“So I kept playing, but I watched some tapes, too. And you know what? They were right. He played with Maccabi all those years, they won like three championships in a row. Him and Maceo and Derek Sharp and Anthony Parker. He would run the show, get guys off and get them in position. He led that team. It was those things I was missing and it opened my eyes to it. I valued it a whole lot more, like I did when I was younger. I got that feel back for playing the position. That was critical for me, going over there.”

It was getting back that proved a little tricky.

‘It Was Horrible’

The occasion was his 25th birthday. Will Bynum was in the mood to celebrate. His older brother, Jerome, was staying with him and the Bynum brothers and a few of Will’s teammates decided to head to Planet Hip Hop, a Tel Aviv disco. It was in a neighborhood where Bynum’s Israeli-born teammates wouldn’t visit, but more because they were rock stars than any inherent dangers.

“To me, compared to where I come from, it was like Hollywood,” Bynum laughs. “All the American guys in Israel would party there every weekend. But everybody knows Maccabi, so the Jewish players, they wouldn’t go there. We didn’t want to listen to Israeli music all the time – we wanted to listen to hip hop.”

When Will Bynum wants to party, understand this: He doesn’t smoke and he doesn’t drink. Cancer didn’t just take down his father and threaten his mother’s life, it’s torn through both sides of his family. Aunts, uncles and cousins have been bombarded with sad cancer stories. Bynum is mindful of everything he puts into his body.

So the notion that Will Bynum got in his car after a night of drinking and intentionally ran someone down outside the streets of Planet Hip Hop, well, that never happened. But that’s what witnesses were telling police as Bynum sat in the stench of his Israeli prison cell.

It happened like this: Bynum and his brother exited Planet Hip Hop to find a menacing crowd fanned around them. About 20 men, he recalls, were flashing knives. His first instinct was to run to his car. In order to start the ignition, he had to enter a four-digit code and wait for a beep. That was a little more stressful than usual when a crowd throwing bricks at the car was closing in.

“I’m trying to press the code, but they’re throwing bricks at the car and the window is starting to give. My brother jumps out of the car before the window explodes on him. I didn’t know where he was. I started the car and panicked. I put my head down and drive and felt I hit something. It was the guy – the guy tussling with my brother. He’d thrown a brick and my brother caught it and as they were tussling, Jerome saw the car coming and moved out of the way. I felt the car hit something. I backed up, my brother jumped in the car with one of my teammates, Vonteego Cummings, and we left. It was crazy.”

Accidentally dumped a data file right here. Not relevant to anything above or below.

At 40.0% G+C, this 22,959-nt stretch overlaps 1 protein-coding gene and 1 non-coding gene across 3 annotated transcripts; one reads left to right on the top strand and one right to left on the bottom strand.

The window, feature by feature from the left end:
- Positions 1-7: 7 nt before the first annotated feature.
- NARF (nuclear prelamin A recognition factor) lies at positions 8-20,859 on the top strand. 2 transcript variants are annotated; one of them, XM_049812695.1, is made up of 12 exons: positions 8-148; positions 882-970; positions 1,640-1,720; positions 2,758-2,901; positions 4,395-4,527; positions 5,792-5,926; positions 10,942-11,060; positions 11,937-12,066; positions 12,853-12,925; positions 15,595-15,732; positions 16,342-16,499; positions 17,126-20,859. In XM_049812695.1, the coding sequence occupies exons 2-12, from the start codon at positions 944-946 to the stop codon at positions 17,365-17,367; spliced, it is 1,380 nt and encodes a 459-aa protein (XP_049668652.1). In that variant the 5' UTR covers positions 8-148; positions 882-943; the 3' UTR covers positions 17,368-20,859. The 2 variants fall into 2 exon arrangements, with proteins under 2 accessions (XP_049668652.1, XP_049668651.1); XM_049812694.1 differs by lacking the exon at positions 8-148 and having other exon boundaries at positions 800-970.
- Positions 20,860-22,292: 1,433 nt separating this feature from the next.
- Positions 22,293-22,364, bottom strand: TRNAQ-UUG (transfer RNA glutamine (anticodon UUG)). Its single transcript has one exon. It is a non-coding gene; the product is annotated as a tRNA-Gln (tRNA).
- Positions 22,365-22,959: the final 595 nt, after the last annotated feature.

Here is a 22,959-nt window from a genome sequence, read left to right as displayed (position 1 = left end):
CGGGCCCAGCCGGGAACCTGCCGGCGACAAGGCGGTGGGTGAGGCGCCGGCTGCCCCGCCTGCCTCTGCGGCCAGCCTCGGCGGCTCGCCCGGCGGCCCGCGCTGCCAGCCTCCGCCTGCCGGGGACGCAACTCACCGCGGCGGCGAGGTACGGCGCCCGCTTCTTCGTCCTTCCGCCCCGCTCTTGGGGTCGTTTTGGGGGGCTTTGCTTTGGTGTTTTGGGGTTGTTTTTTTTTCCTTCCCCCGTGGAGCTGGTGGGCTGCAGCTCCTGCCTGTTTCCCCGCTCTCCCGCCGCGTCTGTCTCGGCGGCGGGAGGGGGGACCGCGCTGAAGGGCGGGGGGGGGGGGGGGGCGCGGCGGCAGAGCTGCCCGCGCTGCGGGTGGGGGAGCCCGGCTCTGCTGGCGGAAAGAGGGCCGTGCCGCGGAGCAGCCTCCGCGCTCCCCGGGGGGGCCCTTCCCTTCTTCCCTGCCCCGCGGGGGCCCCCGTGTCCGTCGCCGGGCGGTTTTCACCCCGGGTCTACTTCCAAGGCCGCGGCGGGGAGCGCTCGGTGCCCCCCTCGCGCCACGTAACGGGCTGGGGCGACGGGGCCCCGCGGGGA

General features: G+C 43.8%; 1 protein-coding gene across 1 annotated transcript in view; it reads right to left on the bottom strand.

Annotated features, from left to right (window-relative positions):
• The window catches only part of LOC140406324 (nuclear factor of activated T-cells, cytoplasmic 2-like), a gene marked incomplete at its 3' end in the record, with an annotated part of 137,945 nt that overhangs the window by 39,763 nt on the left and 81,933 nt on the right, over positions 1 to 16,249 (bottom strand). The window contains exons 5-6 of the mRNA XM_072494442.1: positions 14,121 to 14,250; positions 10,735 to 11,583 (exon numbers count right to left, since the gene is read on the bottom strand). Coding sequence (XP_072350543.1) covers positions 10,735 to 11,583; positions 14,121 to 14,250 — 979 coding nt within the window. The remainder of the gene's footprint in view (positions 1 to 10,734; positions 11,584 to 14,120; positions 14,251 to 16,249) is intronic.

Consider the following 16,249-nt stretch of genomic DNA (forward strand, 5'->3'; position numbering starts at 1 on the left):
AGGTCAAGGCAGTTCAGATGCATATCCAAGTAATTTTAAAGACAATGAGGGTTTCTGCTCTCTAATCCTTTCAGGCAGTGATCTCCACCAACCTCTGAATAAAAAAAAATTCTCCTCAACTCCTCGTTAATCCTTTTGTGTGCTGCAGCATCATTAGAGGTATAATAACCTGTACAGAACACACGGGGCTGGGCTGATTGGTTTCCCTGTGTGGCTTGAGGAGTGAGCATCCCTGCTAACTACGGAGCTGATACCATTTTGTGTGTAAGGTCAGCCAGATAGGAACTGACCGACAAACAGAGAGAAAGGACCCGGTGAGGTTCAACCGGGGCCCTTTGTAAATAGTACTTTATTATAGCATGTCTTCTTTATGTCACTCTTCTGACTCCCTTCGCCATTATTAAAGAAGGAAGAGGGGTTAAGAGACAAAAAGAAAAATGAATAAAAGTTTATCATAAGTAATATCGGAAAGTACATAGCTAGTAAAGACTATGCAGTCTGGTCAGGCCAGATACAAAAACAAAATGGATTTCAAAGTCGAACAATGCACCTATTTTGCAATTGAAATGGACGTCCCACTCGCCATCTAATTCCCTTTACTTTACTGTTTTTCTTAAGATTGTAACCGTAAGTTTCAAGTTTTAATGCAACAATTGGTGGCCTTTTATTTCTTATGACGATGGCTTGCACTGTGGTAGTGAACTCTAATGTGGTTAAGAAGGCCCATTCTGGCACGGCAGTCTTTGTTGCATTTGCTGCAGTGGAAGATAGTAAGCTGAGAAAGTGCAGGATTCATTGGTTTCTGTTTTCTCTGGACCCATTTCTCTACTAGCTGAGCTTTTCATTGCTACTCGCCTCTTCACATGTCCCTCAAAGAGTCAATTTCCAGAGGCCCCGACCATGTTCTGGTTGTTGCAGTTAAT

Once again, it was about to get crazier.

The fans, who’d come to adore him, were on his side from the beginning. But the law? He wasn’t so sure about that.

“They didn’t give me a Breathalyzer, but they thought I was drunk. I spent four days in jail. It was horrible. I really couldn’t understand why I wasn’t out. I didn’t do nothing to nobody. This guy was saying I went outside, got in my car and just started running people over. C’mon. What am I going to do that for? There was some stuff back here saying it was over a girl. It was all just so crazy.”

It took the rest of that season for Bynum to have his name cleared. Just like when he went undrafted, just like when he scored 30 points and was told he needed to manage the game, he took the experience to heart.

“I learned from it. Hopefully, God blessed me and I’m fortunate enough not to get in another situation like that. Now I try my best not to be in those situations.”

“Israel changed Will as a person and as a basketball player,” said Jameel Ghauri, his old AAU coach. “I always tried to get Will to play the game from the shoulders up, not the shoulders down – play the game with your head. I see it in his game. When he went to Israel, the basketball IQ of players is higher at the top level of Europe than it is in the NBA. It forced him to play the game with a higher basketball IQ. It’s made Will a much more effective basketball player.

“As a man, Will came from that Chicago street basketball environment where everybody is a con man, everybody wants to get paid. I dealt with some of that with Will. You’ve got street agents, you’ve got coaches, all kinds of people who are playing games. What you grow up believing is that everybody plays games and nobody can be trusted. Now all of a sudden you’re in Israel, playing for a beautiful organization. He had people who were good, honest people. Now all of a sudden you see the world differently. Over in Israel, he finally got the chance to see life.”